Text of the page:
Tag Archives: myth

Circe: I was President of Latin Club.

It will come as a surprise to no one that I was President of my high school Latin club. It was the kind of club that included an annual inter-institutional, three-day Roman based extravaganza of geekhood: chariot races, tug-of-war, academic competitions, barely-concealed-drinking, dramatic readings and theatrical performances. It was a haven for the weird and quirky before Glee and Geekculture made such things popular, or at least tolerable. I don’t know what high school is like now, but I know that for me, high school was only made tolerable by S., J., J., and Latin club (and who are we kidding, the library). One year, at this ‘Classics Conference,’ we staged a fashion show in which we assembled period costumes (hand sewn, of course) for the characters from the Odyssey and then wore them on stage for an audience; we had never been as proud or as celebrated. I played the role of Circe, dressed in seductive red, and if I could find a photo I promise I would never show it to you.

This is all a long wind up to let you know that I was very excited when my copy of Circe arrived at the library. You’ll remember that I adored Madeline Miller’s first novel, Song of Achilles  and so the combination of enthusiasm for the myth, the character and the novel and I was… excited.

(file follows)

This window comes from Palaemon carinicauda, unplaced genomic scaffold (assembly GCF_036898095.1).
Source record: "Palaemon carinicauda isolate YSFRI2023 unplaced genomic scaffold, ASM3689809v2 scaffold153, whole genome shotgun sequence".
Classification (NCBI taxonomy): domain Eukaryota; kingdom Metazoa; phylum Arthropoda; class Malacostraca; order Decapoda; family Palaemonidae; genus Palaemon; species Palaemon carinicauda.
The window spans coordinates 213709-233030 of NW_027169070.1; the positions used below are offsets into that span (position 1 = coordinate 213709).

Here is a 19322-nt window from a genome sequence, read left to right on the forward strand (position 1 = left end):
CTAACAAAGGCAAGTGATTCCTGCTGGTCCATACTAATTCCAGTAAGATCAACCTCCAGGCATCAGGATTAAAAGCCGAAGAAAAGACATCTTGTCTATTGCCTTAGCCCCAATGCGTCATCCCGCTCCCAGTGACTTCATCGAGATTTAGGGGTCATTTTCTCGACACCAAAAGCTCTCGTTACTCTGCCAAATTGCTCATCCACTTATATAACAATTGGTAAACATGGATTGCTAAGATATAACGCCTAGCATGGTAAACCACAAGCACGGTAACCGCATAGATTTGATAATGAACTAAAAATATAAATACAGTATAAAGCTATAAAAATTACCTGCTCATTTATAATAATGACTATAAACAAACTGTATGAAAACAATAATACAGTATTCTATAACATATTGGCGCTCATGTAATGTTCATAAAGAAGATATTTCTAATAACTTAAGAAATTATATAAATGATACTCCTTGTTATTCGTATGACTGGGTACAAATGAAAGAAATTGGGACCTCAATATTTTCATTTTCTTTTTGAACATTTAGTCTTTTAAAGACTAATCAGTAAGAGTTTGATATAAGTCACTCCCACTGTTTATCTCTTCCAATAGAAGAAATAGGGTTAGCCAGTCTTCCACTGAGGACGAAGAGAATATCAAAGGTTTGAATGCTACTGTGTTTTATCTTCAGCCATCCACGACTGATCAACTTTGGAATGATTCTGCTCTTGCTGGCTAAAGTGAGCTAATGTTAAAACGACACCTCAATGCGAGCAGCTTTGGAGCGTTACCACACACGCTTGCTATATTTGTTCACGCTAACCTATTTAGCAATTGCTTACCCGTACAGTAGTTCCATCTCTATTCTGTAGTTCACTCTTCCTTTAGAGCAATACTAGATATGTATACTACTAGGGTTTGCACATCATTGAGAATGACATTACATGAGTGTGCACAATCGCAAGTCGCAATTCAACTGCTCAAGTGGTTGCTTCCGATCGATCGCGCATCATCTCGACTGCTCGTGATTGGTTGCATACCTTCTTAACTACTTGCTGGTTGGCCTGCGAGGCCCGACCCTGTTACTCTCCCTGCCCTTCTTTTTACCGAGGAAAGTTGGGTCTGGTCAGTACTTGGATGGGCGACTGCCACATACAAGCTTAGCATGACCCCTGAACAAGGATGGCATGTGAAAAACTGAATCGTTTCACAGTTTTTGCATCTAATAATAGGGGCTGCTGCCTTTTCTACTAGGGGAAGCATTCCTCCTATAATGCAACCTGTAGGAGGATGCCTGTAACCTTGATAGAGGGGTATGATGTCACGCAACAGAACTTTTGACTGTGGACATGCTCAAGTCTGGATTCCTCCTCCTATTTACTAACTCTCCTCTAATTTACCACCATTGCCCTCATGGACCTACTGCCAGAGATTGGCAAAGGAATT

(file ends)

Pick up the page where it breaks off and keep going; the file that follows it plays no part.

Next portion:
And get this: Circe lives up to even these expectations. It has at its core questions about mortality (and we all know how I love to think about mortality), morality and what makes for a good life. These questions are woven through with ideas of gender, sexuality, and how women becoming fully themselves. One danger the novel brushes against, and ultimately (I think) avoids, is in supposing that it is through the maternal experience that this self-assurance is (pardon the pun) born.